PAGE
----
4 ̶ Memorable Moments
On that first Saturday night, long after I had retired, a party erupted in my room. The festivities endured the rest of the night, all the next day, all Sunday night, and tapered off on Monday morning.
The new residents of our semi-private room numbered somewhat less than two dozen and never more than four. The patient, a guy, had some heart-related problem, so periodically a nurse turned up to hook him up on a pulse and blood pressure machine and performed other functions behind the drawn curtains. I will say this: the newcomers were friendly, and when they moved to another room (apparently to give me a break), they offered the paid-up television subscription for me to use up.
On Monday evening, a nice old lady moved in. Every five minutes, without pause, she offered some variation of “I want to go home” and “I shouldn’t be here” and “Why are they keeping me here?” Every time, a member of her numerous family would explain that she would have to stay until her assessment was complete. At one point, when everyone had stepped out of the room, she wheeled herself to my bedside and borrowed my cell phone: she wanted to call someone to take her home. I dialed a number for her. A nurse appeared and gently removed the phone from her grasp. She was a nice old lady, had been driving her own car up till a month ago, living alone in her own house, and had just turned 100 years old.
The next day, Tuesday, her family arranged for her to transfer to a room closer to the nurses’ station. I checked on her on Wednesday and she seemed fine and I wondered why they were keeping her here. At that time I was ready myself for a lift home.
My most memorable procedure was the MRT scan. I was wheeled into a half-dark chamber which seemed to double as a laundry room. The technician asked me to sit on a level surface, swing my legs over, and watch that I didn’t knock my brains out when I inserted by head and shoulders into the huge machine. I was locked in. The gurney or whatever slid noiselessly into a tubular arrangement, an emergency signal button was placed in one hand, and the technician left.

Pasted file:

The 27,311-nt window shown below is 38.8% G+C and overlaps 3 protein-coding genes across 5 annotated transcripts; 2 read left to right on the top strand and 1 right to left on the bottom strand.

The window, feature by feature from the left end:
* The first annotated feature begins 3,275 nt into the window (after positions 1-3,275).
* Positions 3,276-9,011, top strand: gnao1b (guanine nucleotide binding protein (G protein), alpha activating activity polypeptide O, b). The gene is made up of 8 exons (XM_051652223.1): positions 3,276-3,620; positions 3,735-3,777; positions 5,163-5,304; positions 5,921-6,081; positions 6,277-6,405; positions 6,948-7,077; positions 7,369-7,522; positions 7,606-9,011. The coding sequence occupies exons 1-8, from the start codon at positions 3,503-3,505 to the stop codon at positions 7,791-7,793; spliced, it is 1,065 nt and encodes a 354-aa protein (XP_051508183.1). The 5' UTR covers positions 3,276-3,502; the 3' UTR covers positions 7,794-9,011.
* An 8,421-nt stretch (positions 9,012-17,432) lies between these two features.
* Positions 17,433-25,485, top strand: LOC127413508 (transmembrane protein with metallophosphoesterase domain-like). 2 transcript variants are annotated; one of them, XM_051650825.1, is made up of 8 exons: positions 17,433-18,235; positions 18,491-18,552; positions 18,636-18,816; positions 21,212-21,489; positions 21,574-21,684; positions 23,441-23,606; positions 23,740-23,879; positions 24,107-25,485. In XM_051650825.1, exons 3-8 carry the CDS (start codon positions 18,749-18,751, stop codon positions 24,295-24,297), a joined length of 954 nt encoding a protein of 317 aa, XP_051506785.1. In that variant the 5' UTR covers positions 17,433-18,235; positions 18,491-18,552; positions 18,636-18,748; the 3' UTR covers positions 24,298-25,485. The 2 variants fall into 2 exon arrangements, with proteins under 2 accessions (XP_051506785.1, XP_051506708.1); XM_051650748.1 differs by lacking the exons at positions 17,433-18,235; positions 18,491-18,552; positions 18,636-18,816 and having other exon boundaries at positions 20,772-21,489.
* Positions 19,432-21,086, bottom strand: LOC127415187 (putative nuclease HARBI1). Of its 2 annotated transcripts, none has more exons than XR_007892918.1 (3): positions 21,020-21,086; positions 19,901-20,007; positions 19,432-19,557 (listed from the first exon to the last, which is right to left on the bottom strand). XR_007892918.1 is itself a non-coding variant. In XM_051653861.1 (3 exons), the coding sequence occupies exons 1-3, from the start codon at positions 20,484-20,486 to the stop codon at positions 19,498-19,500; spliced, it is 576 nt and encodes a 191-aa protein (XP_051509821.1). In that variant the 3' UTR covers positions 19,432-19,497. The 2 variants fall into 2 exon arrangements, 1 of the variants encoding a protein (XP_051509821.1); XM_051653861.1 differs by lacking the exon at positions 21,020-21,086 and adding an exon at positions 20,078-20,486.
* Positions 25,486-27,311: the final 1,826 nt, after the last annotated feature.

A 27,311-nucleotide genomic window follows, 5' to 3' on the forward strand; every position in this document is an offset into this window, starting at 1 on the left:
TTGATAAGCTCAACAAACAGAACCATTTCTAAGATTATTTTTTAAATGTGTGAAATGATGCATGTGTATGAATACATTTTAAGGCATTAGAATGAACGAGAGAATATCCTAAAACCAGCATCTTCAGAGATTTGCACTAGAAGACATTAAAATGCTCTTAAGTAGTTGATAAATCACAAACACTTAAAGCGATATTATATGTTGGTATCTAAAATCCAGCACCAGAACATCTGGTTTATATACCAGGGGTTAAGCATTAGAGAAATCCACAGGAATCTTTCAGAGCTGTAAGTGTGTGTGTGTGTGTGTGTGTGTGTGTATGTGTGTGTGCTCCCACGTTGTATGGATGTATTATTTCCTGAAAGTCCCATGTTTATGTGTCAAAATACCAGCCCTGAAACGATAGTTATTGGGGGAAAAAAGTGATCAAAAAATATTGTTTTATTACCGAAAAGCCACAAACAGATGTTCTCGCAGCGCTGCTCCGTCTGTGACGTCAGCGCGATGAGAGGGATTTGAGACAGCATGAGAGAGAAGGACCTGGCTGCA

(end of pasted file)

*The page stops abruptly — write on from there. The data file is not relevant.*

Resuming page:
I now know what it feels like to be prepped for cremation. I couldn’t move at all. Then the noises started. Very mysterious, very creepy, very ominous noises, varying in intensity. A series of clicks and rumbles and creaks and staccato hammerings. After ten or fifteen minutes I felt myself dozing off as I waited for the burners to kick in.
The technician returned to extract me from the vault. The gurney slid out. But the gurney hung up. The locking mechanism wouldn’t release me. “Darn,” said the techie, “I’ve been meaning to fix that.” After another ten minutes he did fix that. That’s the sole reason I am around today to recall a special Robins treat.
I mentioned that I was less than thrilled with the hospital menu. Not finding myself lashed to a bed or a gurney, on the last day I ventured outside the ward to find some real food. I found myself in a single long, very long, corridor into which other wards discharged. I found a staircase and descended. Another long, very long, corridor seemed to lead to places where the action was. I eventually emerged into another long, medium long, corridor that served as the hospital lobby. Drawn to tantalizing scents, I joined a lineup at Robins. I ordered a café mocha and a glazed doughnut. The Robins mocha did not hold a candle to a Timmy’s mocha. But the doughnut, ah, the doughnut . . . !
Now, back to Level 3 North of St. Joseph’s Care Group . . .